So I started the last in the Scholomance series with great anticipation and hit the wall. Spoilers below and probably many more in the comments. You have been warned.
Really, a lot of spoilers.
So my biggest problem was all the explaining. And the description. And the deep thoughts. I kept thinking, “Orion is trapped with a mawmouth, and you’re describing a garden?” I think the opening up of the setting was part of the problem although it was inevitable, so I don’t think it was a wrong choice on the part of the author. Certainly keeping El and Orion apart for so long was not a help since the tension and draw between them powered the first two books (ask me how I know that keeping the power-of-the-book couple apart for too long is a bad idea). And it really undercuts that this-was-meant-to-be part of the motive when El sleeps with somebody else while she’s trying desperately to save the boyfriend. It just felt to me as though the plot was all over the place, lost in too much details about enclaves and intricate magic politics. My interest lay solely in getting Orion out of the Scholomance before Patience (Fortitude?) ate him, so all the detailed maneuvering that El was doing felt like walking through weeds.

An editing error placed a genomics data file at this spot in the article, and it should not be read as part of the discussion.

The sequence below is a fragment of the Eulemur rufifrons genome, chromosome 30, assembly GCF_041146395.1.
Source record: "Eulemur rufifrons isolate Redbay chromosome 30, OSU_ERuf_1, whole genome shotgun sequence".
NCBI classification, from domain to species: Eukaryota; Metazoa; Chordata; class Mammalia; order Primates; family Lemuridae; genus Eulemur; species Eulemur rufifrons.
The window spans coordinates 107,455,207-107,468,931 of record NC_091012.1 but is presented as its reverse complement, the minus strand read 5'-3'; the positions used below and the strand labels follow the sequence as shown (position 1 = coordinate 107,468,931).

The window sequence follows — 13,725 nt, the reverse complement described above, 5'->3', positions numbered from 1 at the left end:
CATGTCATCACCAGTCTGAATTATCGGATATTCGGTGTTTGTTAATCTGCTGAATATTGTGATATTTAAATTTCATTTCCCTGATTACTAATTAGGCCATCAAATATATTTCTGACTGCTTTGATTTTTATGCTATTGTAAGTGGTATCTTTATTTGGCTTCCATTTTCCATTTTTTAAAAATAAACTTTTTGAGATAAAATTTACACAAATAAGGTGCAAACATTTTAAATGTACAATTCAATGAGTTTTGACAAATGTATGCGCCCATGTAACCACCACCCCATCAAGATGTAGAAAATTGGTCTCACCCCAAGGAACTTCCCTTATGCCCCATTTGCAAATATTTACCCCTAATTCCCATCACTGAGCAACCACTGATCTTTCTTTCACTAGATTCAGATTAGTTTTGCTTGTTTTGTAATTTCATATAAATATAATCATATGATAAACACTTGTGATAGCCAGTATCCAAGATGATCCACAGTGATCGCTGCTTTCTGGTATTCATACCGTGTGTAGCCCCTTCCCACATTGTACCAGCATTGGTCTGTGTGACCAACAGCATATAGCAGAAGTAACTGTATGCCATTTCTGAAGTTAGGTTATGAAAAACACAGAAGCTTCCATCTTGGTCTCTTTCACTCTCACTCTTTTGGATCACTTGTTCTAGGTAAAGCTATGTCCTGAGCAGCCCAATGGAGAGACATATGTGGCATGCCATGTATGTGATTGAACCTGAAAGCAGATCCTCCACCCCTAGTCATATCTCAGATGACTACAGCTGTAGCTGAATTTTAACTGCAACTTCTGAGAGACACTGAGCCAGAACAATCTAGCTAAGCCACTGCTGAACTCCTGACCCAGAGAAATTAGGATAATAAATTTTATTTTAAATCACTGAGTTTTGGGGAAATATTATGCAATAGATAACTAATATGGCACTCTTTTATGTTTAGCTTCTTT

The first two novels will always be big keepers for me. I’ve read them over and over, and I’m sure I will again. This one I’ll try again, but I’m pretty sure I’ll be skimming to get through it.
Okay. Over to you all. Knock yourselves out, but be kind to authors. None of us ever try to write a book with problems, but they happen all the time, so no “She really mailed this one in” or “She didn’t even try.” The level of detail and craft on this one is just as superb as the first two, and she deserves props for that alone. Also, authors who live in glass manuscripts shouldn’t throw stones: everything I’ve objected to here I’ve done inadvertently in my books.